Fizzy’s Lunch Lab is a great launching pad for talking about how to eat healthfully. Kids can watch videos as a group or play games and explore the site in a computer lab. Some games can accommodate more than one player, and others involve getting up and moving ("Mixie’s Boogie Buffet" is a dancing game). Teachers can plan to make recipes as a class or assign the provided worksheets or offline activities as homework. Most lessons can easily be tied into other curriculum topics such as math or science.Continue reading Show less
Editor's Note: Fizzy's Lunch Lab is no longer available.
Fizzy's Lunch Lab is a dynamic site from PBS, where kids can watch videos that address many aspects of healthy eating and extend their learning by playing games, listening to music, designing their own kitchen, and trying new recipes. Fizzy and his crew make it fun to be healthy.
New videos are released weekly and revolve around a monthly theme like balanced meals. In a set of videos that explore whole grains, kids visit a bakery where they learn how whole wheat bread is made, learn a recipe for making molasses cookies with whole grain flour, and more. Kids can always watch archived videos and access a catalog of games, printable activities, recipes (crispy sweet potato rounds, fiesta bean chili), and music (original songs by the Freezer Burn band about topics like the health benefits of nuts and “eating the rainbow”).
Fizzy’s Lunch Lab tackles a variety of nutrition-related topics such as food groups, hydration, exercise, eating as a family, and smart grocery shopping. Games range from simple memory and Tetris-like games to virtual-world adventures in which kids must rescue Professor Fizzy by solving math problems. Some of the more complicated games require advanced math skills, such as adding with fractions or solving logic puzzles, and won't be appropriate for younger kids. However, there is enough variety that kids of a range of ages should find something that suits them.
Though the intent is right on, sometimes the healthy message can get a bit black and white (bad foods are evil and eating them will have immediate horrible consequences). Still, the information is generally presented in a fun and exciting format by likeable characters. And talking to kids about their impressions and their own personal experiences should help them not discount the message.
Key Standards Supported
Measurement And Data
Order three objects by length; compare the lengths of two objects indirectly by using a third object.
Measure the length of an object by selecting and using appropriate tools such as rulers, yardsticks, meter sticks, and measuring tapes.
Solve word problems involving dollar bills, quarters, dimes, nickels, and pennies, using $ and ¢ symbols appropriately. Example: If you have 2 dimes and 3 pennies, how many cents do you have?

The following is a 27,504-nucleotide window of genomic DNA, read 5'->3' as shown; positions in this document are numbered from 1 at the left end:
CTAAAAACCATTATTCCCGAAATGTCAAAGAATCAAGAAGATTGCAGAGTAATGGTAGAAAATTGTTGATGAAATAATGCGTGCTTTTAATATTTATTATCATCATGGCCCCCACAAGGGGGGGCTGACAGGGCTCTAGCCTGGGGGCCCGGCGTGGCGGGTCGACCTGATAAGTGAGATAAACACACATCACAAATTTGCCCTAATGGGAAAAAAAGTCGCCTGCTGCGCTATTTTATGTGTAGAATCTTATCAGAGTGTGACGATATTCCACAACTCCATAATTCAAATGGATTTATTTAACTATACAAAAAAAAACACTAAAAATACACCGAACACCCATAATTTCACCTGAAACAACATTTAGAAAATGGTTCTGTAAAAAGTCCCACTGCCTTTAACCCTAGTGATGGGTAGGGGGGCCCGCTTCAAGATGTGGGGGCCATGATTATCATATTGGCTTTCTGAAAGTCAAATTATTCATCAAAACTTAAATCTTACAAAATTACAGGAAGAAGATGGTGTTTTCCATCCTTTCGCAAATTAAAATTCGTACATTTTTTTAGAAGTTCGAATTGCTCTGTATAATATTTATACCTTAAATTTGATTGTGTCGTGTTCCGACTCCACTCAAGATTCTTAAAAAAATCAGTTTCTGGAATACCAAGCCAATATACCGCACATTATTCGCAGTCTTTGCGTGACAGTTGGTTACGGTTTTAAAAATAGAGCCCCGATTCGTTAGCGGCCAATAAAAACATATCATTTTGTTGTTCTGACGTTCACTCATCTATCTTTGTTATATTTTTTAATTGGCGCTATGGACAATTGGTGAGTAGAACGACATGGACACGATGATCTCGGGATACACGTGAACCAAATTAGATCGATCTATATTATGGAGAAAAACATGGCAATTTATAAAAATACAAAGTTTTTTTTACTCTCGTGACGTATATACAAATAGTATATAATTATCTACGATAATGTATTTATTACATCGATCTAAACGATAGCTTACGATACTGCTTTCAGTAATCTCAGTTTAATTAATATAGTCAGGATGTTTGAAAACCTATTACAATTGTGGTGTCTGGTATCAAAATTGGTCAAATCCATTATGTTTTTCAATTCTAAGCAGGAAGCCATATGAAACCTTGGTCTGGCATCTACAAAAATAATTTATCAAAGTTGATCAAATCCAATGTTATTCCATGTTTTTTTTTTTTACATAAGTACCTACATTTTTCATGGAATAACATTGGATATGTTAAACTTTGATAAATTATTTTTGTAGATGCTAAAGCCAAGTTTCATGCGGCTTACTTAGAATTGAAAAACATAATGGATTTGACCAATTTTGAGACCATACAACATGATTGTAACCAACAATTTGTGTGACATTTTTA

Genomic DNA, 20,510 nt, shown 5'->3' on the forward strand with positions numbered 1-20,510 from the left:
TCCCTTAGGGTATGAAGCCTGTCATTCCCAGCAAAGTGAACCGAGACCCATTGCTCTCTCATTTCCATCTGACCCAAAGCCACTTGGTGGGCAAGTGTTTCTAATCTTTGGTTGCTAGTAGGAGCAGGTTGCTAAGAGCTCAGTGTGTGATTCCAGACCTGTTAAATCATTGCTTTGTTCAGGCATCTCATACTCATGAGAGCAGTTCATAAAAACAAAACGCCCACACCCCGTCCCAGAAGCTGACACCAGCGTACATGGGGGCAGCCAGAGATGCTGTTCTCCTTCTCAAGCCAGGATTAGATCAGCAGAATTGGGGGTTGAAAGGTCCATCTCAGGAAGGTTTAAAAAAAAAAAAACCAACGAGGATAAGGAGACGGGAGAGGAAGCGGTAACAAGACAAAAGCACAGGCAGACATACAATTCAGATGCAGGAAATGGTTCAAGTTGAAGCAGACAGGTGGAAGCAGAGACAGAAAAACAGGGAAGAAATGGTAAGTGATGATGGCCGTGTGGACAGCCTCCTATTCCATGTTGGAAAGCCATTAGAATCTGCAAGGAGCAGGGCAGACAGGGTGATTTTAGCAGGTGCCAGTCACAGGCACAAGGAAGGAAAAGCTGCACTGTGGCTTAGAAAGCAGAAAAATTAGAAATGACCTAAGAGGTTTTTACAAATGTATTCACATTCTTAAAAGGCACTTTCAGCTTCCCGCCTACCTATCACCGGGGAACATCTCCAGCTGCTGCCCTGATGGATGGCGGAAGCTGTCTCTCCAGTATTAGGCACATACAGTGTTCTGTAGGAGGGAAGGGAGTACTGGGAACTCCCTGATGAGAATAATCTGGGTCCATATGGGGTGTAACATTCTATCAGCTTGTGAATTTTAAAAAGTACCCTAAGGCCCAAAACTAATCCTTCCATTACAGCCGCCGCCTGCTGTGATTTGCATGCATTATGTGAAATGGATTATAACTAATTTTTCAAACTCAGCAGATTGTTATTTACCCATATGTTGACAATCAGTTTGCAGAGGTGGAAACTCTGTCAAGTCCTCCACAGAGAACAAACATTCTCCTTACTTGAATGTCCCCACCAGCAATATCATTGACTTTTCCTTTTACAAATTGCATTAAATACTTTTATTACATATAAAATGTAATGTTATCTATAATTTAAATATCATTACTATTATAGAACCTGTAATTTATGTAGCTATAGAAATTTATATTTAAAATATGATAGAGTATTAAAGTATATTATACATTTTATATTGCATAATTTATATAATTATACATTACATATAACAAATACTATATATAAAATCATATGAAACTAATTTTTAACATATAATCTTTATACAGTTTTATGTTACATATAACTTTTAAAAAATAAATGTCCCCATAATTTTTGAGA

Classify objects into given categories; count the numbers of objects in each category and sort the categories by count.3
Describe measurable attributes of objects, such as length or weight. Describe several measurable attributes of a single object.
Directly compare two objects with a measurable attribute in common, to see which object has “more of”/“less of” the attribute, and describe the difference. For example, directly compare the heights of two children and describe one child as taller/shorter.
Number And Operations In Base Ten
Fluently add and subtract within 100 using strategies based on place value, properties of operations, and/or the relationship between addition and subtraction.
Number And Operations—Fractions
Understand addition and subtraction of fractions as joining and separating parts referring to the same whole.
Solve word problems involving addition and subtraction of fractions referring to the same whole and having like denominators, e.g., by using visual fraction models and equations to represent the problem.
Operations And Algebraic Thinking
Use addition and subtraction within 20 to solve word problems involving situations of adding to, taking from, putting together, taking apart, and comparing, with unknowns in all positions, e.g., by using objects, drawings, and equations with a symbol for the unknown number to represent the problem.2
Determine the unknown whole number in an addition or subtraction equation relating three whole numbers. For example, determine the unknown number that makes the equation true in each of the equations 8 + ? = 11, 5 = _ – 3, 6 + 6 = _.
Represent addition and subtraction with objects, fingers, mental images, drawings2, sounds (e.g., claps), acting out situations, verbal explanations, expressions, or equations.